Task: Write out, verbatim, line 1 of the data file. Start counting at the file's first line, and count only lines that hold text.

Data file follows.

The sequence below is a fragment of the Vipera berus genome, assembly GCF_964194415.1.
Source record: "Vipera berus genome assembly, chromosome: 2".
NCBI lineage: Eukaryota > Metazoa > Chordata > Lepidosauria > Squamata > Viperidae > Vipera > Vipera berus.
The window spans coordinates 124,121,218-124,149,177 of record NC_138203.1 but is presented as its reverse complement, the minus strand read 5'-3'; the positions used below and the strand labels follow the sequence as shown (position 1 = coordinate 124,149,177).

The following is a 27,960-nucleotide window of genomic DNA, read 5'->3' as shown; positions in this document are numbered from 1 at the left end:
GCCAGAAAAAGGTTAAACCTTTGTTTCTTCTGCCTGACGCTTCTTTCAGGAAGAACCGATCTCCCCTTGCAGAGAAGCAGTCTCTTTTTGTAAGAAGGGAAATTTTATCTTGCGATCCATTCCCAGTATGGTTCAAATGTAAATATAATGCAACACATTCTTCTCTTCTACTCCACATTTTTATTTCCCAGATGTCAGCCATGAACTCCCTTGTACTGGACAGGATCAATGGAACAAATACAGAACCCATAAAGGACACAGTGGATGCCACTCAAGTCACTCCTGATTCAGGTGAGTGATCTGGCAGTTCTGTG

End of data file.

The sequence below is a fragment of the Vipera berus genome, assembly GCF_964194415.1.